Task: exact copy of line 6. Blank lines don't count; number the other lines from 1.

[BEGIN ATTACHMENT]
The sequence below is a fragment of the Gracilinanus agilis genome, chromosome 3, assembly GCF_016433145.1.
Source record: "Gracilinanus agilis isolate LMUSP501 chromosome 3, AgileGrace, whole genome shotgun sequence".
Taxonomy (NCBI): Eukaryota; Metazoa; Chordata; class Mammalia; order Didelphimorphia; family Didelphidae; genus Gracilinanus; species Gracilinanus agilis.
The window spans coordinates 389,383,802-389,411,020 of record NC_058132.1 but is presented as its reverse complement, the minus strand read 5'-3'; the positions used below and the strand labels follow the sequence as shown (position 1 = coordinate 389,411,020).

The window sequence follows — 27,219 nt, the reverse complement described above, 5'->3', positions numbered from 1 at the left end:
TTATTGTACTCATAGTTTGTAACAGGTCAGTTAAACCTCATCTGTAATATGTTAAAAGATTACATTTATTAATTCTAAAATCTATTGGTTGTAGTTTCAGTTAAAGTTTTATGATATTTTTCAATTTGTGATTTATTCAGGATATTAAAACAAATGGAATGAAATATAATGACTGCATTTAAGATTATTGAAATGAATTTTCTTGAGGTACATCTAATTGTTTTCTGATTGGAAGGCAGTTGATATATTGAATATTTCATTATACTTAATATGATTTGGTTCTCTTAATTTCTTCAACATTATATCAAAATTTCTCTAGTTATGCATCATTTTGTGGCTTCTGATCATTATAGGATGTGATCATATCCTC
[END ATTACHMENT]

TTATTGTACTCATAGTTTGTAACAGGTCAGTTAAACCTCATCTGTAATATGTTAAAAGATTACATTTATTAATTCTAAAATCTATTGGTTGTAGTTTCAGTTAAAGTTTTATGATATTTTTCAATTTGTGATTTATTCAGGATATTAAAACAAATGGAATGAAATATAATGACTGCATTTAAGATTATTGAAATGAATTTTCTTGAGGTACATCTAATTGTTTTCTGATTGGAAGGCAGTTGATATATTGAATATTTCATTATACTTAATATGATTTGGTTCTCTTAATTTCTTCAACATTATATCAAAATTTCTCTAGTTATGCATCATTTTGTGGCTTCTGATCATTATAGGATGTGATCATATCCTC